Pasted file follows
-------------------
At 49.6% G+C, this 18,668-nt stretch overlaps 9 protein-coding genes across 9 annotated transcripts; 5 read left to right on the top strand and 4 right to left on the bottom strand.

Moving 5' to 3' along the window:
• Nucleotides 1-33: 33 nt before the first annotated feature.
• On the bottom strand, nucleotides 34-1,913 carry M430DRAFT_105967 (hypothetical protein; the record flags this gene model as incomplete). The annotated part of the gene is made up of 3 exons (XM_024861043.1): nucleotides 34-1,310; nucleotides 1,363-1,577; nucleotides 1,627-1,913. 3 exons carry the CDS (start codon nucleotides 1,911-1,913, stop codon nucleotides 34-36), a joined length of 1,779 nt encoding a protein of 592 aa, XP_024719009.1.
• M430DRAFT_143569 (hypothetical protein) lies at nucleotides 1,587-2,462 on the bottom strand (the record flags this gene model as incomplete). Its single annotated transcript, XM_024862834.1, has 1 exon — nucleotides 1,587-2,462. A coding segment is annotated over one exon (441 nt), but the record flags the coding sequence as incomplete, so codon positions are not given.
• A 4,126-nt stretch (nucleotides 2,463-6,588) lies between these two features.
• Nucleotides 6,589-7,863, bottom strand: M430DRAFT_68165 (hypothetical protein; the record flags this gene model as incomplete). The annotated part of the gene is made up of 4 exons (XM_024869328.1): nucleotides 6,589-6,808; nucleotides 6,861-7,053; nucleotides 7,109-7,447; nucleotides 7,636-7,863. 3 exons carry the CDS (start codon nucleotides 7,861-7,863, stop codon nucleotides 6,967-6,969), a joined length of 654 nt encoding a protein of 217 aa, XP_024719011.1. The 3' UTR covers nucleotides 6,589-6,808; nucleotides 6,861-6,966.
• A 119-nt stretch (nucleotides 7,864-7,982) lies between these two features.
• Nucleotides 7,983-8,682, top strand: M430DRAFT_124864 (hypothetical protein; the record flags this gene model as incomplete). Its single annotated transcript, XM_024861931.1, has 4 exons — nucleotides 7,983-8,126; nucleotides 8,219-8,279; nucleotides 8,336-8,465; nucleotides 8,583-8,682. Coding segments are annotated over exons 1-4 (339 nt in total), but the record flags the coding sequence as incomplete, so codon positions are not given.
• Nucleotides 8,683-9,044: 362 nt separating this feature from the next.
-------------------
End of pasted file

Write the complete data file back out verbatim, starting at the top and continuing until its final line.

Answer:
At 49.6% G+C, this 18,668-nt stretch overlaps 9 protein-coding genes across 9 annotated transcripts; 5 read left to right on the top strand and 4 right to left on the bottom strand.

Moving 5' to 3' along the window:
• Nucleotides 1-33: 33 nt before the first annotated feature.
• On the bottom strand, nucleotides 34-1,913 carry M430DRAFT_105967 (hypothetical protein; the record flags this gene model as incomplete). The annotated part of the gene is made up of 3 exons (XM_024861043.1): nucleotides 34-1,310; nucleotides 1,363-1,577; nucleotides 1,627-1,913. 3 exons carry the CDS (start codon nucleotides 1,911-1,913, stop codon nucleotides 34-36), a joined length of 1,779 nt encoding a protein of 592 aa, XP_024719009.1.
• M430DRAFT_143569 (hypothetical protein) lies at nucleotides 1,587-2,462 on the bottom strand (the record flags this gene model as incomplete). Its single annotated transcript, XM_024862834.1, has 1 exon — nucleotides 1,587-2,462. A coding segment is annotated over one exon (441 nt), but the record flags the coding sequence as incomplete, so codon positions are not given.
• A 4,126-nt stretch (nucleotides 2,463-6,588) lies between these two features.
• Nucleotides 6,589-7,863, bottom strand: M430DRAFT_68165 (hypothetical protein; the record flags this gene model as incomplete). The annotated part of the gene is made up of 4 exons (XM_024869328.1): nucleotides 6,589-6,808; nucleotides 6,861-7,053; nucleotides 7,109-7,447; nucleotides 7,636-7,863. 3 exons carry the CDS (start codon nucleotides 7,861-7,863, stop codon nucleotides 6,967-6,969), a joined length of 654 nt encoding a protein of 217 aa, XP_024719011.1. The 3' UTR covers nucleotides 6,589-6,808; nucleotides 6,861-6,966.
• A 119-nt stretch (nucleotides 7,864-7,982) lies between these two features.
• Nucleotides 7,983-8,682, top strand: M430DRAFT_124864 (hypothetical protein; the record flags this gene model as incomplete). Its single annotated transcript, XM_024861931.1, has 4 exons — nucleotides 7,983-8,126; nucleotides 8,219-8,279; nucleotides 8,336-8,465; nucleotides 8,583-8,682. Coding segments are annotated over exons 1-4 (339 nt in total), but the record flags the coding sequence as incomplete, so codon positions are not given.
• Nucleotides 8,683-9,044: 362 nt separating this feature from the next.